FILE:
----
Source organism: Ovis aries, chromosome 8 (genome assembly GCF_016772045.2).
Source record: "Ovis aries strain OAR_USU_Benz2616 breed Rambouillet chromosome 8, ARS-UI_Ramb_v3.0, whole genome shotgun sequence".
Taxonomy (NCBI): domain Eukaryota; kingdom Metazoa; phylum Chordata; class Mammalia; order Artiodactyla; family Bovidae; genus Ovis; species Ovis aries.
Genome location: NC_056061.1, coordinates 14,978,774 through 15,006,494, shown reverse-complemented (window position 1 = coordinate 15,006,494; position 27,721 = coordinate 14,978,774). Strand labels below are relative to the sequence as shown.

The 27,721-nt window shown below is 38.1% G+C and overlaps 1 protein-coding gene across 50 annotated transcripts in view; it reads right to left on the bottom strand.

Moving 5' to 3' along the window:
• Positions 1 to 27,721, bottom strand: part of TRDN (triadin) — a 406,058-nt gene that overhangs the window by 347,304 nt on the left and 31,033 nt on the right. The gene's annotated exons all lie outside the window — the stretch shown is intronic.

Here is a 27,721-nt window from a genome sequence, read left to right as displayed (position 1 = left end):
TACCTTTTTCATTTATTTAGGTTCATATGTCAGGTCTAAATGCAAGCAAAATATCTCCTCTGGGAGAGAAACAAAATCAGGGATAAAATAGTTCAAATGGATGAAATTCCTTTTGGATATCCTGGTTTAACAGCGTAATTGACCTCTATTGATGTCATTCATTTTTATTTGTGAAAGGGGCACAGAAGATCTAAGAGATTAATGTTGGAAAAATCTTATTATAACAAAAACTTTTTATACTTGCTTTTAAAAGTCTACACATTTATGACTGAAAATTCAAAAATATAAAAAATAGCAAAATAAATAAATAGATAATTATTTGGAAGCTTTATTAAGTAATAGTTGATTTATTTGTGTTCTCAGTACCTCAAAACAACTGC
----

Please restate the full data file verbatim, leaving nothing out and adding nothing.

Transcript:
Source organism: Ovis aries, chromosome 8 (genome assembly GCF_016772045.2).
Source record: "Ovis aries strain OAR_USU_Benz2616 breed Rambouillet chromosome 8, ARS-UI_Ramb_v3.0, whole genome shotgun sequence".
Taxonomy (NCBI): domain Eukaryota; kingdom Metazoa; phylum Chordata; class Mammalia; order Artiodactyla; family Bovidae; genus Ovis; species Ovis aries.
Genome location: NC_056061.1, coordinates 14,978,774 through 15,006,494, shown reverse-complemented (window position 1 = coordinate 15,006,494; position 27,721 = coordinate 14,978,774). Strand labels below are relative to the sequence as shown.

The 27,721-nt window shown below is 38.1% G+C and overlaps 1 protein-coding gene across 50 annotated transcripts in view; it reads right to left on the bottom strand.

Moving 5' to 3' along the window:
• Positions 1 to 27,721, bottom strand: part of TRDN (triadin) — a 406,058-nt gene that overhangs the window by 347,304 nt on the left and 31,033 nt on the right. The gene's annotated exons all lie outside the window — the stretch shown is intronic.

Here is a 27,721-nt window from a genome sequence, read left to right as displayed (position 1 = left end):
TACCTTTTTCATTTATTTAGGTTCATATGTCAGGTCTAAATGCAAGCAAAATATCTCCTCTGGGAGAGAAACAAAATCAGGGATAAAATAGTTCAAATGGATGAAATTCCTTTTGGATATCCTGGTTTAACAGCGTAATTGACCTCTATTGATGTCATTCATTTTTATTTGTGAAAGGGGCACAGAAGATCTAAGAGATTAATGTTGGAAAAATCTTATTATAACAAAAACTTTTTATACTTGCTTTTAAAAGTCTACACATTTATGACTGAAAATTCAAAAATATAAAAAATAGCAAAATAAATAAATAGATAATTATTTGGAAGCTTTATTAAGTAATAGTTGATTTATTTGTGTTCTCAGTACCTCAAAACAACTGC